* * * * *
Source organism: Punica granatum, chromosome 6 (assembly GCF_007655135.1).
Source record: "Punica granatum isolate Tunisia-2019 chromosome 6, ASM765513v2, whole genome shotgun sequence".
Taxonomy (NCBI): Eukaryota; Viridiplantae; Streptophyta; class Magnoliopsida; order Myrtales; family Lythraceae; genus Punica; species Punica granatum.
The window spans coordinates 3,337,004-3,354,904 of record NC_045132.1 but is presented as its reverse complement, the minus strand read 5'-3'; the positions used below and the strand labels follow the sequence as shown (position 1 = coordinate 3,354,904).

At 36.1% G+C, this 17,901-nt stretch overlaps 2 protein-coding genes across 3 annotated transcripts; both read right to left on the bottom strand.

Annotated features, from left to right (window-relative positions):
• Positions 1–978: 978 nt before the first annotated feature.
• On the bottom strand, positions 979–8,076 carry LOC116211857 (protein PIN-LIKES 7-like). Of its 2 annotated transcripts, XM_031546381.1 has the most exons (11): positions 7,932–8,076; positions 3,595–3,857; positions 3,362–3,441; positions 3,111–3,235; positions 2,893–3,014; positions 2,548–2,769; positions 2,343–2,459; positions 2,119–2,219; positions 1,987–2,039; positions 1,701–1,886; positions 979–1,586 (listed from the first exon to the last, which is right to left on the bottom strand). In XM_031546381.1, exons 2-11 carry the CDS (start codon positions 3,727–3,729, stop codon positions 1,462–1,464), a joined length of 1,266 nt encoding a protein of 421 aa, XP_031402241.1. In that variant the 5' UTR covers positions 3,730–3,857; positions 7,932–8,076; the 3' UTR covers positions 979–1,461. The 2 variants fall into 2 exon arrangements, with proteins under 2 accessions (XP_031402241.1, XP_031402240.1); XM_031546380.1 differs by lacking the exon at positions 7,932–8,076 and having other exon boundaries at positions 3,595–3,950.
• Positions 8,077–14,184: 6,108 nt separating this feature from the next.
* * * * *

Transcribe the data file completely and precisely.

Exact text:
Source organism: Punica granatum, chromosome 6 (assembly GCF_007655135.1).
Source record: "Punica granatum isolate Tunisia-2019 chromosome 6, ASM765513v2, whole genome shotgun sequence".
Taxonomy (NCBI): Eukaryota; Viridiplantae; Streptophyta; class Magnoliopsida; order Myrtales; family Lythraceae; genus Punica; species Punica granatum.
The window spans coordinates 3,337,004-3,354,904 of record NC_045132.1 but is presented as its reverse complement, the minus strand read 5'-3'; the positions used below and the strand labels follow the sequence as shown (position 1 = coordinate 3,354,904).

At 36.1% G+C, this 17,901-nt stretch overlaps 2 protein-coding genes across 3 annotated transcripts; both read right to left on the bottom strand.

Annotated features, from left to right (window-relative positions):
• Positions 1–978: 978 nt before the first annotated feature.
• On the bottom strand, positions 979–8,076 carry LOC116211857 (protein PIN-LIKES 7-like). Of its 2 annotated transcripts, XM_031546381.1 has the most exons (11): positions 7,932–8,076; positions 3,595–3,857; positions 3,362–3,441; positions 3,111–3,235; positions 2,893–3,014; positions 2,548–2,769; positions 2,343–2,459; positions 2,119–2,219; positions 1,987–2,039; positions 1,701–1,886; positions 979–1,586 (listed from the first exon to the last, which is right to left on the bottom strand). In XM_031546381.1, exons 2-11 carry the CDS (start codon positions 3,727–3,729, stop codon positions 1,462–1,464), a joined length of 1,266 nt encoding a protein of 421 aa, XP_031402241.1. In that variant the 5' UTR covers positions 3,730–3,857; positions 7,932–8,076; the 3' UTR covers positions 979–1,461. The 2 variants fall into 2 exon arrangements, with proteins under 2 accessions (XP_031402241.1, XP_031402240.1); XM_031546380.1 differs by lacking the exon at positions 7,932–8,076 and having other exon boundaries at positions 3,595–3,950.
• Positions 8,077–14,184: 6,108 nt separating this feature from the next.